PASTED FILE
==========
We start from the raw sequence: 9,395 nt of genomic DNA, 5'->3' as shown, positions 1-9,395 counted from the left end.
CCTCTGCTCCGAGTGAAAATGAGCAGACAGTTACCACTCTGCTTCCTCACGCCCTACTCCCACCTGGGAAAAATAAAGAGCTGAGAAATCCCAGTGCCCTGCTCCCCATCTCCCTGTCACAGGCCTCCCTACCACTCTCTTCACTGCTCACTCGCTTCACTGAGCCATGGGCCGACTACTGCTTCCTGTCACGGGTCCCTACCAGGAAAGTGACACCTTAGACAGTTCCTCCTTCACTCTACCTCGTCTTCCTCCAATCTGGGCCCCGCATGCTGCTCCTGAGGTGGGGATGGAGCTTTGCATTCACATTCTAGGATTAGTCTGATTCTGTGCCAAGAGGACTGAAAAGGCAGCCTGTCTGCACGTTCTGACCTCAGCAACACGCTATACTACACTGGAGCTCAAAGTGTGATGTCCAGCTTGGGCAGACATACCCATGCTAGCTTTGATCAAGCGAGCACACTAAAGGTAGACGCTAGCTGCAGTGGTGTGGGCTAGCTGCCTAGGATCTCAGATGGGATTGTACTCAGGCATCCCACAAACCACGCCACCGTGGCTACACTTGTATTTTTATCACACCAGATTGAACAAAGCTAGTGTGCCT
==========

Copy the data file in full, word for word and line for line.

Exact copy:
We start from the raw sequence: 9,395 nt of genomic DNA, 5'->3' as shown, positions 1-9,395 counted from the left end.
CCTCTGCTCCGAGTGAAAATGAGCAGACAGTTACCACTCTGCTTCCTCACGCCCTACTCCCACCTGGGAAAAATAAAGAGCTGAGAAATCCCAGTGCCCTGCTCCCCATCTCCCTGTCACAGGCCTCCCTACCACTCTCTTCACTGCTCACTCGCTTCACTGAGCCATGGGCCGACTACTGCTTCCTGTCACGGGTCCCTACCAGGAAAGTGACACCTTAGACAGTTCCTCCTTCACTCTACCTCGTCTTCCTCCAATCTGGGCCCCGCATGCTGCTCCTGAGGTGGGGATGGAGCTTTGCATTCACATTCTAGGATTAGTCTGATTCTGTGCCAAGAGGACTGAAAAGGCAGCCTGTCTGCACGTTCTGACCTCAGCAACACGCTATACTACACTGGAGCTCAAAGTGTGATGTCCAGCTTGGGCAGACATACCCATGCTAGCTTTGATCAAGCGAGCACACTAAAGGTAGACGCTAGCTGCAGTGGTGTGGGCTAGCTGCCTAGGATCTCAGATGGGATTGTACTCAGGCATCCCACAAACCACGCCACCGTGGCTACACTTGTATTTTTATCACACCAGATTGAACAAAGCTAGTGTGCCT